Experience Thai culture in the most authentic way possible — by visiting one of Bangkok’s many street food vendors.

For a sensory overload, head to Yaowarat in the heart of Bangkok’s Chinatown, where barbequed seafood rules. You’ll also be able to find Chinese dishes including dim sum, roasted chestnuts, fruits, flat noodles in broth, and oyster omelettes.

Photo by Vincent Carabeo

Have a hankering for Pad Thai? Bangkok’s Pad Thai Thip Samai, located in the Old City (Rattanakosin) is rumored to serve Bangkok’s best plate of pad thai. Having trouble finding it? Locals generally refer to the restaurant as Ghost Gate Pad Thai (Pad Thai Pratu Pee), a nickname for the neighborhood.

For Thai food inspired by immigrants from neighboring China, India, or Malaysia, head to the Bang Rak area of Bangkok, where visitors will be able to find curries, roti, roast duck, rice porridge, crispy pork, and dumplings.

If you’re new to Thai food and want to ease into the experience, head to Khao San Road, known for its cheap backpacking accommodations. The food here is delicious — but catered to westerners (read: less spicy, less sour). You’ll find dishes like fried rice, tom yum, and pad thai here, as well as an abundance of vegetarian options.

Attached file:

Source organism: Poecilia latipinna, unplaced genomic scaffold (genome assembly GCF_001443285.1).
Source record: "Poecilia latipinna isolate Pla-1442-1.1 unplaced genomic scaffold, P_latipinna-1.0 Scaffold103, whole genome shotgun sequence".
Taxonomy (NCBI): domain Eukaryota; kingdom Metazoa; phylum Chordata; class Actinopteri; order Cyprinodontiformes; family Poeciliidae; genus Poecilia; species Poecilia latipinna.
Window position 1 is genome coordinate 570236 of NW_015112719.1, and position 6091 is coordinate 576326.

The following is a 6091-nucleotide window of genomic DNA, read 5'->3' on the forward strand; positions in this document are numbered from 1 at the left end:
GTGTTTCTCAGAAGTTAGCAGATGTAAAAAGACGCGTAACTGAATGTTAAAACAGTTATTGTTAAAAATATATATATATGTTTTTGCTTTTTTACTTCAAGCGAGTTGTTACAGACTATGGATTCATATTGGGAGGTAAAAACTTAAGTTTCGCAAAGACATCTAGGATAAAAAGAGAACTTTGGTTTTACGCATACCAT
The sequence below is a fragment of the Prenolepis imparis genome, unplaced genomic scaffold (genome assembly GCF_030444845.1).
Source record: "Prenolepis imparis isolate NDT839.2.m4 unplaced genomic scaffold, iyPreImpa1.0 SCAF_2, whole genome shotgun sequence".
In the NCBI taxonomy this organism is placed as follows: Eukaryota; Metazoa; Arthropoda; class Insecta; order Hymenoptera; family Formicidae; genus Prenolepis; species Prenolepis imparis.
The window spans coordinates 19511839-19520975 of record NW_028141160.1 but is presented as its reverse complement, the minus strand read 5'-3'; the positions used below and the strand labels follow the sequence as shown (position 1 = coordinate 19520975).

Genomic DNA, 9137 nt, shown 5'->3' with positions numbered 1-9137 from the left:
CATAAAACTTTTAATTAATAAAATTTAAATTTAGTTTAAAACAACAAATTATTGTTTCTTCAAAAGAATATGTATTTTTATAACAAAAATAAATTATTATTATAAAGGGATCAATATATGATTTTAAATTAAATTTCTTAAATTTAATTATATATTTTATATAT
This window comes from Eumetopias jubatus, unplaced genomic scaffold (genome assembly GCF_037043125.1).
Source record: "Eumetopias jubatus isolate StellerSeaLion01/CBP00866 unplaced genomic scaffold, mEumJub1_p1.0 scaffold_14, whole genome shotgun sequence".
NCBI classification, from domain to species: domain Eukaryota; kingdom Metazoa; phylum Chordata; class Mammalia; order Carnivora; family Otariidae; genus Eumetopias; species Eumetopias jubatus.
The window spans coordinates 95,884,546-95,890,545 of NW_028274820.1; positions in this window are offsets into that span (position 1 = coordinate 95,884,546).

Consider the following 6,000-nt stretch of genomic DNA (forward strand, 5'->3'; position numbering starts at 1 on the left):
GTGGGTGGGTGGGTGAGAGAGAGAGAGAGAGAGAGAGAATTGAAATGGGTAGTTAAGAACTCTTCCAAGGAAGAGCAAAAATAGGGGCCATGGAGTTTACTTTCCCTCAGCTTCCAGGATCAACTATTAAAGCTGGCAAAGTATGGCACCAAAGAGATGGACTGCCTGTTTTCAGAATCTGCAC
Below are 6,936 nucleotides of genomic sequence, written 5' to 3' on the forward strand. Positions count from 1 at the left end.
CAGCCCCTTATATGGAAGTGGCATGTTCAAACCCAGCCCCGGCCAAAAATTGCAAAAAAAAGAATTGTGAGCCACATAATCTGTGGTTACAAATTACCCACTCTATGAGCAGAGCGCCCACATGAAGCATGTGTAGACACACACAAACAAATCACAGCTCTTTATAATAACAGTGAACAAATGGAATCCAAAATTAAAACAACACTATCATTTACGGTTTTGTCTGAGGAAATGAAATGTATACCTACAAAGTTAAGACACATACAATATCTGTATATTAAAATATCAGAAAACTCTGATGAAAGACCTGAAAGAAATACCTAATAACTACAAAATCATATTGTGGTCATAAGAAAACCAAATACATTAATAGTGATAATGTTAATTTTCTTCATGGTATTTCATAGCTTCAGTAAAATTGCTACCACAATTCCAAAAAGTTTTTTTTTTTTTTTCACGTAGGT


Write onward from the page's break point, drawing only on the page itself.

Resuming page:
Some popular Thai dishes include: som tam (papaya salad), khao pad (fried rice), pad thai kung (noodles and shrimp), khao mun gai (steamed chicken on rice), gai bing (chicken skewers), and pad krapao moo (pork stirfried with basil).

Vegetarians should become familiar with key phrases: kin jey (I eat vegan/I am vegetarian) and mang sa wee rat (without meat).


Photo by Tatiana Stelmakh

Header image by James Sutton; Video by Daniel Eskils.